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Preventive Dentistry: Fluorides
The incorporation of fluoride into the tooth enamel allows the tooth to be more resistant to demineralization by acid and ensuing tooth decay. Perhaps, the most predictable and consistent preventive measure in dentistry is the ingestion of systemic (enters the blood stream) fluoride up to about age 14. If your water district doesn't add fluoride to the water supply, your baby should be receiving drops of a fluoride/vitamin combination as soon as possible after birth. The first permanent molars are already calcifying by age 3 months. It is in this formative stage that the tooth will incorporate the greatest amount of fluoride. Studies have shown that fluoride will not cross the placental barrier, so pregnant woman no longer receive fluoride preparations. Systemic fluoride (at 1 part per million) is a safe and effective way to dramatically reduce dental decay, along with the cost of dental treatment. Please call your dentist's office to learn if your water is fluoridated, and if not, he or she will be able to prescribe the proper dosage.
Fluoride can also be applied topically to the surface of the teeth. This is usually suggested for children up to age 18. Topical fluoride application is also effective and recommended for adults with rampant carries (tooth decay, cavities), individuals wearing orthodontic appliances and anyone experiencing an extremely dry mouth.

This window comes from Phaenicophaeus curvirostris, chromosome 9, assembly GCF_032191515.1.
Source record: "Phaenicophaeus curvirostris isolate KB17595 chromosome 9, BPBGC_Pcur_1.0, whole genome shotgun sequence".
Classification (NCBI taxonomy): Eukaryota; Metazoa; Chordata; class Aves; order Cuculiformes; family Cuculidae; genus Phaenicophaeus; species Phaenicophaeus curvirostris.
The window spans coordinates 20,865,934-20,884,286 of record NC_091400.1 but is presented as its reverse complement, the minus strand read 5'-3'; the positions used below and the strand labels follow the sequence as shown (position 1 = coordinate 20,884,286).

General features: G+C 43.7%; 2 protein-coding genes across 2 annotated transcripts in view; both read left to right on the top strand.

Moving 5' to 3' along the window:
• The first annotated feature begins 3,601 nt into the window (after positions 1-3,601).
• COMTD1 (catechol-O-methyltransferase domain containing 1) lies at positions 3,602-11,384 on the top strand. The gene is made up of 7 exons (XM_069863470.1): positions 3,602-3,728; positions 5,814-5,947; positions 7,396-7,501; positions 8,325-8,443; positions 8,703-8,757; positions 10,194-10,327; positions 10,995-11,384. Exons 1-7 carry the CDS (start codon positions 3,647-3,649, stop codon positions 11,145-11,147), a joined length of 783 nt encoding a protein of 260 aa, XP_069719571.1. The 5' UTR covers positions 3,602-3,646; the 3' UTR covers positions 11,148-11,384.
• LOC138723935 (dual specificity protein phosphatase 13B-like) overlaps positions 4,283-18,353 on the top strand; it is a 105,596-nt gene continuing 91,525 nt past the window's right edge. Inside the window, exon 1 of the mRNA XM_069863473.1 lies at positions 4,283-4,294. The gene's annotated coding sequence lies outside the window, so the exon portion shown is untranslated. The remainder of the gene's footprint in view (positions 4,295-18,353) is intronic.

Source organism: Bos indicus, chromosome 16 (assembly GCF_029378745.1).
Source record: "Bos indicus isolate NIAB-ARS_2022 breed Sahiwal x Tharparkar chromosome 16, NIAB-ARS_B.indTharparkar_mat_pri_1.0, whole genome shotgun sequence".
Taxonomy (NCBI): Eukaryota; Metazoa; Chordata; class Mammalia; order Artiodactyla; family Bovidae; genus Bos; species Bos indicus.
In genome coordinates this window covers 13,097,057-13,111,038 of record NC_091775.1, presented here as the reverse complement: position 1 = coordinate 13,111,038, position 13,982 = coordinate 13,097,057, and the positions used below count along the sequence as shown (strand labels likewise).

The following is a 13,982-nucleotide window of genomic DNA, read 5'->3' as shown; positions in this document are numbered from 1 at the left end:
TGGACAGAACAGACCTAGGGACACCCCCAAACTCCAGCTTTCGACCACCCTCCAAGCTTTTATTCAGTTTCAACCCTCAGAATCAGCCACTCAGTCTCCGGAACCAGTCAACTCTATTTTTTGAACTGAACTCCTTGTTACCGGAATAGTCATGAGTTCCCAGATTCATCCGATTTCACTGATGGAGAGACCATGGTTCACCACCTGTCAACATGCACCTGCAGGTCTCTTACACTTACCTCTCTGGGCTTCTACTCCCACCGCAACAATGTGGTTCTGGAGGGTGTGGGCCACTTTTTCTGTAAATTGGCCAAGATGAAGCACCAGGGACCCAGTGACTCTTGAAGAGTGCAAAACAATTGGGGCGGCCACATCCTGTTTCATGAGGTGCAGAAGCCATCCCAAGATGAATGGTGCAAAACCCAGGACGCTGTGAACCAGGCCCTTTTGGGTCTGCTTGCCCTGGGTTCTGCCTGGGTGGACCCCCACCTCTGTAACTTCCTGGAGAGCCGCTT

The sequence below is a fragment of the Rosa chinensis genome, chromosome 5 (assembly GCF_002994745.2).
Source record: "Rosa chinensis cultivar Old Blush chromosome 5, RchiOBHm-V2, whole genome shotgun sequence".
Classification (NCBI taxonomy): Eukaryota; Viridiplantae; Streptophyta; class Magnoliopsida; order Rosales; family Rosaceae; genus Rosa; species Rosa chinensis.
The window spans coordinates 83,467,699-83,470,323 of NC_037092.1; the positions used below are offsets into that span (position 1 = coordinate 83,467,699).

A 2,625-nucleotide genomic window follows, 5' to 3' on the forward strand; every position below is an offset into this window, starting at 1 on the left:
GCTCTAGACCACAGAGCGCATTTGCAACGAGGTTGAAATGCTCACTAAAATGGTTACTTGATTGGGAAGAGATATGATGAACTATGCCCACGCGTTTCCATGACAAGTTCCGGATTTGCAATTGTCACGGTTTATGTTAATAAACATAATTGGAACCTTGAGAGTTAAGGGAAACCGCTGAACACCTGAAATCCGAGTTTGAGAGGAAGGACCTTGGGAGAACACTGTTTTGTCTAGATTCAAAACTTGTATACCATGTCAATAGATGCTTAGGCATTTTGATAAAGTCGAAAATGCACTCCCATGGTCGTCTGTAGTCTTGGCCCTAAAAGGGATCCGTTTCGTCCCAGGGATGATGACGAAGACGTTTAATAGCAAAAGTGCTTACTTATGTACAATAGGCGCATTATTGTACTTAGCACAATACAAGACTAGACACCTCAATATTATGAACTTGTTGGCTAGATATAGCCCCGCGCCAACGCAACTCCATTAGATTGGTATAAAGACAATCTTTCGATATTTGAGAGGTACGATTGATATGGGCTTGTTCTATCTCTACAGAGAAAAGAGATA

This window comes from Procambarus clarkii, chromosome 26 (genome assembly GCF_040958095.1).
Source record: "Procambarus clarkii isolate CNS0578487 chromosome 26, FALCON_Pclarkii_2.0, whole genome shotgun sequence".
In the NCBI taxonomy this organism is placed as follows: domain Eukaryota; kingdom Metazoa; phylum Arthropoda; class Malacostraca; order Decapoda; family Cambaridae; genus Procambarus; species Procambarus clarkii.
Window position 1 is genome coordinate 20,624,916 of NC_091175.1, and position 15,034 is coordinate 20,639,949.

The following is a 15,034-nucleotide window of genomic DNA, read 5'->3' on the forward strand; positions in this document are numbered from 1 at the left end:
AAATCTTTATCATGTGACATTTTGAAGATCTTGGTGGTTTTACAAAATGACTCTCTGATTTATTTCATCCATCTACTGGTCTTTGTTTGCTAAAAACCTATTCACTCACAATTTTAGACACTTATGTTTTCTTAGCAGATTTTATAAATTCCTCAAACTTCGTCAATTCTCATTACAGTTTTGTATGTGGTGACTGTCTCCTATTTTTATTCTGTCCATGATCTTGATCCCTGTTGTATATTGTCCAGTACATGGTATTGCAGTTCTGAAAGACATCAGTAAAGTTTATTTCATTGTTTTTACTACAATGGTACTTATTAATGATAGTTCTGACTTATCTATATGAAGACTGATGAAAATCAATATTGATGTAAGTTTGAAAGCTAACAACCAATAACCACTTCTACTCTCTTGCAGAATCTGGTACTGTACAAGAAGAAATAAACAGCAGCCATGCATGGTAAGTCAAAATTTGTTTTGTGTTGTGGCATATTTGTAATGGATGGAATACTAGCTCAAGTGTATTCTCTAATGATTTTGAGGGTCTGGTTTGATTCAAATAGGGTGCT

There are a variety of alternatives for topical fluoride application. (1) Use fluoride toothpaste daily that has the CDA or ADA Seal of Acceptance. (2) Purchase over-the-counter fluoride mouthrinses from your local pharmacy (3) Visit your dentist's office. The dentist can provide a professional application of topical fluoride for your children at their regular check-ups. He or she can also prescribe a home fluoride gel and fabricate custom trays for its application when deemed necessary.
There are some precautions that should be followed. Do not swallow fluoride products. Do not give a fluoridated mouthrinse to a child under age 6. Supervise young children who are brushing with fluoridated toothpaste. They should use only a "pea-size" amount of toothpaste on their brush. Fluoride toxicity can occur if a large amount of fluoride is ingested in a short period of time. Symptoms include vomiting, nausea, diarrhea, abdominal pain or increased thirst. If experiencing nausea, induce vomiting or drink milk. Call your medical doctor or the dentist's office immediately.